The profession of philosophy has a host of problems that are amply in evidence in all of these debates. This list would, in my opinion, include: a long history of exclusionary practices coupled with free theorizing about lives utterly unlike those led by people allowed into the professional guild; self-serving myths about quality control and the quality of arguments, a set of standards we regularly fail to fulfill even as we suspiciously trot them out whenever something new (to “us”) comes down the pike; demographic narrowness that should provoke serious worry that our efforts to address philosophical issues is compromised by homogenous experiences, epistemic patterns, and social situation; journal practices that are sub-optimal in more ways than can readily be summarized; quasi-professional spaces – social media and blogs – that operate like the wild west and leave many misanthropic and alienated, and too often target the vulnerable; failures to address or acknowledge how philosophy and activism can intersect or, at the very least, how philosophical commitments and activism legitimately operate in a recursive loop for at least some philosophers; how dubious gate-keeping practices are a perennial phenomenon within the profession and one we too often refrain from analyzing carefully, much less address coherently; a climate in which philosophers across the spectrum of values and identities attest to be fearful of the ire and contempt of peers, of being subject to conversational and professional practices that savage; and… there is more.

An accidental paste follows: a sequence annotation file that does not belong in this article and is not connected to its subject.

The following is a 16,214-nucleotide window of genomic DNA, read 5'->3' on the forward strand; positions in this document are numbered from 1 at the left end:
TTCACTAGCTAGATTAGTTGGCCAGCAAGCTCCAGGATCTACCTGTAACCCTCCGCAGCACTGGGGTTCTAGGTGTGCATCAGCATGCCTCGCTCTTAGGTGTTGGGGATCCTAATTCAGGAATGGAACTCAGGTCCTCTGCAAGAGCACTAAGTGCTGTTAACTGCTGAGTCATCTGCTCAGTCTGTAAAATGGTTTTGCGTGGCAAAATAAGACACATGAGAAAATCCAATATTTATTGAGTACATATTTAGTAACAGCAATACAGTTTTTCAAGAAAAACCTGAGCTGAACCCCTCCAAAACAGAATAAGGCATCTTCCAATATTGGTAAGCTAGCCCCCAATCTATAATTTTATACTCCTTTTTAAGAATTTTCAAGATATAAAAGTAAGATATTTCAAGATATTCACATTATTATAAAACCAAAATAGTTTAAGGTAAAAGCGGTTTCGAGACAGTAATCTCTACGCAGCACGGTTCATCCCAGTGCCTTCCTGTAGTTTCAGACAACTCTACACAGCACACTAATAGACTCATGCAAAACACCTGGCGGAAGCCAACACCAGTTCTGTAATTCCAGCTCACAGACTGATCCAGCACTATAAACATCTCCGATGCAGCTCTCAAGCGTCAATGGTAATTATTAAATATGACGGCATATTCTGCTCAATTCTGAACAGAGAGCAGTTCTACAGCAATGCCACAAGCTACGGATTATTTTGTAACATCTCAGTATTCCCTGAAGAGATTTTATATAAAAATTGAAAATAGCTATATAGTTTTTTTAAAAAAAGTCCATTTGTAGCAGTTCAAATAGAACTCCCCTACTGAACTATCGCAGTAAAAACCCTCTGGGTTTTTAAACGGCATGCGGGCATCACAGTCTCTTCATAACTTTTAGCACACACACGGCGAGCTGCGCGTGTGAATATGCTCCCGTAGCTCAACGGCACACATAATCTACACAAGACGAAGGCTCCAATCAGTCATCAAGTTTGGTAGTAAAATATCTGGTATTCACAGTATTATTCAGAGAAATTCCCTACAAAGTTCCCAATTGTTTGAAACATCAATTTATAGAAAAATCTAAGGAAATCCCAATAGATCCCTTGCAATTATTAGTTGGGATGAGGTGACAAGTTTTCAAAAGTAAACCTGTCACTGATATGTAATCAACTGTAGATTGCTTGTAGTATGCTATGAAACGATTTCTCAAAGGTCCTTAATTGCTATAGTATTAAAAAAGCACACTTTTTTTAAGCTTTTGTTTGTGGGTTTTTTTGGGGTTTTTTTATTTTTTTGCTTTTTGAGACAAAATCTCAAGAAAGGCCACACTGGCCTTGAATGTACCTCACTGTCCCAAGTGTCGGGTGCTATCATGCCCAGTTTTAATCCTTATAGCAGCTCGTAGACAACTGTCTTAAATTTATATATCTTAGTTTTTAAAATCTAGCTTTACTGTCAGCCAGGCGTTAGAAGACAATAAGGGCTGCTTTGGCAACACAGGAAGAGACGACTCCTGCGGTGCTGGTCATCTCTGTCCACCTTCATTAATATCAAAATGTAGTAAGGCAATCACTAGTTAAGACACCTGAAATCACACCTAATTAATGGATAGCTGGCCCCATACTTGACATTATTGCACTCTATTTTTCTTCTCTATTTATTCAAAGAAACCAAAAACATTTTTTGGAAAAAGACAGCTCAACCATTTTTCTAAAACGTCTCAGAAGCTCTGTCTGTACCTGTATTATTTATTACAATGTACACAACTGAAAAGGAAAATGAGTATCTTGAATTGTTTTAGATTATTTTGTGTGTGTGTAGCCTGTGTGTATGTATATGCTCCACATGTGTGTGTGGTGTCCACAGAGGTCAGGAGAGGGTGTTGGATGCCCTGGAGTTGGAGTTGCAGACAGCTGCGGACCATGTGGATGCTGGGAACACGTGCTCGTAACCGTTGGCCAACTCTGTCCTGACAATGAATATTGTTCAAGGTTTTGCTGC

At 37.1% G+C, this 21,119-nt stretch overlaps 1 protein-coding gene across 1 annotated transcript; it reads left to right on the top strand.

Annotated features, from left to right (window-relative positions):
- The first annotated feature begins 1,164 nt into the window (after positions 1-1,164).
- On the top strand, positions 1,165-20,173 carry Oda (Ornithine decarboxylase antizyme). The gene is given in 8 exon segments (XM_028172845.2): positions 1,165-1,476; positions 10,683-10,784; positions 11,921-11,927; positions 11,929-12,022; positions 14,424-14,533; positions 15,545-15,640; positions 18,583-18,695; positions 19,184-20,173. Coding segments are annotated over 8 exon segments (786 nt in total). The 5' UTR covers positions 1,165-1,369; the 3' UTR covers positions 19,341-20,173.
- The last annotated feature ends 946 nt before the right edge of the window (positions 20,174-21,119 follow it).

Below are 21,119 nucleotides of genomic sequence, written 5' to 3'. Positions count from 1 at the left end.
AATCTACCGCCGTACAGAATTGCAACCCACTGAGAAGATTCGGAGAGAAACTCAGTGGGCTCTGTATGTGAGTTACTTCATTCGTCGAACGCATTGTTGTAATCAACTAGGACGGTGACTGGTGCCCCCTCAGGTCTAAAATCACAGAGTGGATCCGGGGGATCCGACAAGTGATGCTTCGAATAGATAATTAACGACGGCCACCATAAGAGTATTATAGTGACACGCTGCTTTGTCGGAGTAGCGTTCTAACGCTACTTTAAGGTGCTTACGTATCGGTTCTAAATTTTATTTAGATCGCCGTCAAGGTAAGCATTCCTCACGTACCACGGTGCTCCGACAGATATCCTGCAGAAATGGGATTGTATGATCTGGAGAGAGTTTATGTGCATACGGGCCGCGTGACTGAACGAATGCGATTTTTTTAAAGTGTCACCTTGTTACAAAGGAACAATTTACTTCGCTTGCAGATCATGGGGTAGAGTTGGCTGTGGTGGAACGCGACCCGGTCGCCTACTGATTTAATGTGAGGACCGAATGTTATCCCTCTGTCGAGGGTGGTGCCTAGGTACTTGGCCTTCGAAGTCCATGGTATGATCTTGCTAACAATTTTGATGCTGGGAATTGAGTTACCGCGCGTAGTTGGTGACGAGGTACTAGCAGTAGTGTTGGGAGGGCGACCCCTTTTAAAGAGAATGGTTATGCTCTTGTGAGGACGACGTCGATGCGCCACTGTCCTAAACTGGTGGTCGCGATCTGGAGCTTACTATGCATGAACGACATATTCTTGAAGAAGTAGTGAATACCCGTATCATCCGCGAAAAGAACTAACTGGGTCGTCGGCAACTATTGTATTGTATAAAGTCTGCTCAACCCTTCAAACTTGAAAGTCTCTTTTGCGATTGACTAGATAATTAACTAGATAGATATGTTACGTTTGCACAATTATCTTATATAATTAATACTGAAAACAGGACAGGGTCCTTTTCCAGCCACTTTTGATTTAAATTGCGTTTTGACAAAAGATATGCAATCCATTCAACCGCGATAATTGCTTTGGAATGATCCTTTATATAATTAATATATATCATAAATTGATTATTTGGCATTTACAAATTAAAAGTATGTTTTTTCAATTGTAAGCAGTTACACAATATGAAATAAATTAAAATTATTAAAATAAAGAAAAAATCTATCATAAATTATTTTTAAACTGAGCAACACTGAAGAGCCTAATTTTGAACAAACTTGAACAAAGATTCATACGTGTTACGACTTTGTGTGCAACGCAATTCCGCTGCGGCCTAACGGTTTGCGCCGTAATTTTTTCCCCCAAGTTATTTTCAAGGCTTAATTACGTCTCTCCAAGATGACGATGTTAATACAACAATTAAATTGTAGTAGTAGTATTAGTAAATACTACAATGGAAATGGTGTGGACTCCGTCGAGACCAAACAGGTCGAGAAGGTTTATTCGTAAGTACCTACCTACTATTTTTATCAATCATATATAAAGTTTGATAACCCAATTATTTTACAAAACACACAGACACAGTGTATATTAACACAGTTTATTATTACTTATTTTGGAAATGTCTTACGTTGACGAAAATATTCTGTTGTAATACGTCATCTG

Here, then, is my plea: Please stop symbolically conscripting Rebecca Tuvel into the role of personifying all of these systemic issues that attach to the profession at large. I here do not wish to weigh in on the quality of Tuvel’s scholarship; what I want is to urge that we cease treating her article and her as the personification of issues that are all over the discipline. I here issue no judgment of Tuvel’s work but ask that we all recognize this: Even if you judge Tuvel to have done all of the things that have been laid at her door, she would not be unique in any of them. The problems that have been attached to her, that she has come to singularly personify in all these debates, are ones that her own critics would, I think, freely acknowledge exist all over the discipline. Yet she has been uniquely singled out for public opprobrium.

Behaving as if solving the “Tuvel problem” will alter the deep problems we have conscripted her into personifying is, I believe, to wrong her. But even if you disagree with me about that and imagine that what she has likely endured the last few days is wholly warranted by what she wrote, consider the litany of problems above, consider the litany of systemic problems we have conscripted her into personifying and ask whether addressing her solves any of those problems. I don’t think it does. Worse, it risks certifying as acceptable laying the mountain of our profession’s problems on one untenured scholar. To be clear, we heap burdens on scholars in inequitable ways with a disturbing frequency – our professional gate-keeping is one iteration of how we do this. Treating one scholar, one untenured woman scholar, as the symbolic personification of the profession’s ills – raising petitions against her work, engaging in public insult of her (see: Becky), and so forth – will not fix what ails us. It is a symptom of what ails us. And what ails us is legion.